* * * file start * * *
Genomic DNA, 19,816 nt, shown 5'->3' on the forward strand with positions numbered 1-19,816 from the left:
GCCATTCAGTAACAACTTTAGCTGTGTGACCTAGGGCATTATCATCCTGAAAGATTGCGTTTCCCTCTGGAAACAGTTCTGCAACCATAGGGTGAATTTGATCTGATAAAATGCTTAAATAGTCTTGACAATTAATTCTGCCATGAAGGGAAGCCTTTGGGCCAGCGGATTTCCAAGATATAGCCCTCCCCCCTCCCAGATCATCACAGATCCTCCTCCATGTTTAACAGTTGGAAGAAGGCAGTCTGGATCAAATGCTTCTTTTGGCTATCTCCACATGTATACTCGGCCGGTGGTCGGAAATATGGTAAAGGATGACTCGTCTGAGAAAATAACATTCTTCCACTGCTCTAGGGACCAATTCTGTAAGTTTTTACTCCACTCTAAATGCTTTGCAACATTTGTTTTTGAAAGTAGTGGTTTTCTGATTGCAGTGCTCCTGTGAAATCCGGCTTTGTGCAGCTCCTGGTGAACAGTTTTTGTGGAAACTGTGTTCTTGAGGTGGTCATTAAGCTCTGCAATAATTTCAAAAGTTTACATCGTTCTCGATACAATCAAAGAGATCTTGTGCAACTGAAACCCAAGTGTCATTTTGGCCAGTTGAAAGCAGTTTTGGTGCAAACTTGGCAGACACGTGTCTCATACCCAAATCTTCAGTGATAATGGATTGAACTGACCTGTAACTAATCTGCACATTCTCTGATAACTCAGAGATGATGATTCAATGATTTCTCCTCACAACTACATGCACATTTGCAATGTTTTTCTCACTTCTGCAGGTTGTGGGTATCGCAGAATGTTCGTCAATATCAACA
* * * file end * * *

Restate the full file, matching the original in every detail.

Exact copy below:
Genomic DNA, 19,816 nt, shown 5'->3' on the forward strand with positions numbered 1-19,816 from the left:
GCCATTCAGTAACAACTTTAGCTGTGTGACCTAGGGCATTATCATCCTGAAAGATTGCGTTTCCCTCTGGAAACAGTTCTGCAACCATAGGGTGAATTTGATCTGATAAAATGCTTAAATAGTCTTGACAATTAATTCTGCCATGAAGGGAAGCCTTTGGGCCAGCGGATTTCCAAGATATAGCCCTCCCCCCTCCCAGATCATCACAGATCCTCCTCCATGTTTAACAGTTGGAAGAAGGCAGTCTGGATCAAATGCTTCTTTTGGCTATCTCCACATGTATACTCGGCCGGTGGTCGGAAATATGGTAAAGGATGACTCGTCTGAGAAAATAACATTCTTCCACTGCTCTAGGGACCAATTCTGTAAGTTTTTACTCCACTCTAAATGCTTTGCAACATTTGTTTTTGAAAGTAGTGGTTTTCTGATTGCAGTGCTCCTGTGAAATCCGGCTTTGTGCAGCTCCTGGTGAACAGTTTTTGTGGAAACTGTGTTCTTGAGGTGGTCATTAAGCTCTGCAATAATTTCAAAAGTTTACATCGTTCTCGATACAATCAAAGAGATCTTGTGCAACTGAAACCCAAGTGTCATTTTGGCCAGTTGAAAGCAGTTTTGGTGCAAACTTGGCAGACACGTGTCTCATACCCAAATCTTCAGTGATAATGGATTGAACTGACCTGTAACTAATCTGCACATTCTCTGATAACTCAGAGATGATGATTCAATGATTTCTCCTCACAACTACATGCACATTTGCAATGTTTTTCTCACTTCTGCAGGTTGTGGGTATCGCAGAATGTTCGTCAATATCAACA